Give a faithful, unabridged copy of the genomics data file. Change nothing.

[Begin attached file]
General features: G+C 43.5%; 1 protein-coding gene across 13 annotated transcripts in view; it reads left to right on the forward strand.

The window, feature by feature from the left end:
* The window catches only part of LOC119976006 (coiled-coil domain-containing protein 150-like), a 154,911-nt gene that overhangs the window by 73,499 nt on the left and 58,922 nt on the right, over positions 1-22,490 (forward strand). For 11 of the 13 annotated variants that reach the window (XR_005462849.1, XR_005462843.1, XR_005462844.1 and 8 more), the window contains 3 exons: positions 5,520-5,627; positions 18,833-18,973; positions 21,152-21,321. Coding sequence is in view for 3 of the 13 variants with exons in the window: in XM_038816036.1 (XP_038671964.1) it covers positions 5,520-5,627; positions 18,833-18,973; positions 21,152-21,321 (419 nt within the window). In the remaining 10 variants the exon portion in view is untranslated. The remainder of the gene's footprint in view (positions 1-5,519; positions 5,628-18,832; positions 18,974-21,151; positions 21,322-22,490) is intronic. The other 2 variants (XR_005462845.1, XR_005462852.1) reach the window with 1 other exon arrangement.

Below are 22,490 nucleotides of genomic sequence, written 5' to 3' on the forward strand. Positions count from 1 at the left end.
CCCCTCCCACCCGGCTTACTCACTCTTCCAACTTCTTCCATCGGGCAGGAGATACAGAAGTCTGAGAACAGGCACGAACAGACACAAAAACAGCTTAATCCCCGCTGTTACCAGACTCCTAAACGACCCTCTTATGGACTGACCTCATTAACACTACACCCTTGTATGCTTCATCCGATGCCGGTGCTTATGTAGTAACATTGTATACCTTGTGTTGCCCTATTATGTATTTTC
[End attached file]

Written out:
General features: G+C 43.5%; 1 protein-coding gene across 13 annotated transcripts in view; it reads left to right on the forward strand.

The window, feature by feature from the left end:
* The window catches only part of LOC119976006 (coiled-coil domain-containing protein 150-like), a 154,911-nt gene that overhangs the window by 73,499 nt on the left and 58,922 nt on the right, over positions 1-22,490 (forward strand). For 11 of the 13 annotated variants that reach the window (XR_005462849.1, XR_005462843.1, XR_005462844.1 and 8 more), the window contains 3 exons: positions 5,520-5,627; positions 18,833-18,973; positions 21,152-21,321. Coding sequence is in view for 3 of the 13 variants with exons in the window: in XM_038816036.1 (XP_038671964.1) it covers positions 5,520-5,627; positions 18,833-18,973; positions 21,152-21,321 (419 nt within the window). In the remaining 10 variants the exon portion in view is untranslated. The remainder of the gene's footprint in view (positions 1-5,519; positions 5,628-18,832; positions 18,974-21,151; positions 21,322-22,490) is intronic. The other 2 variants (XR_005462845.1, XR_005462852.1) reach the window with 1 other exon arrangement.

Below are 22,490 nucleotides of genomic sequence, written 5' to 3' on the forward strand. Positions count from 1 at the left end.
CCCCTCCCACCCGGCTTACTCACTCTTCCAACTTCTTCCATCGGGCAGGAGATACAGAAGTCTGAGAACAGGCACGAACAGACACAAAAACAGCTTAATCCCCGCTGTTACCAGACTCCTAAACGACCCTCTTATGGACTGACCTCATTAACACTACACCCTTGTATGCTTCATCCGATGCCGGTGCTTATGTAGTAACATTGTATACCTTGTGTTGCCCTATTATGTATTTTC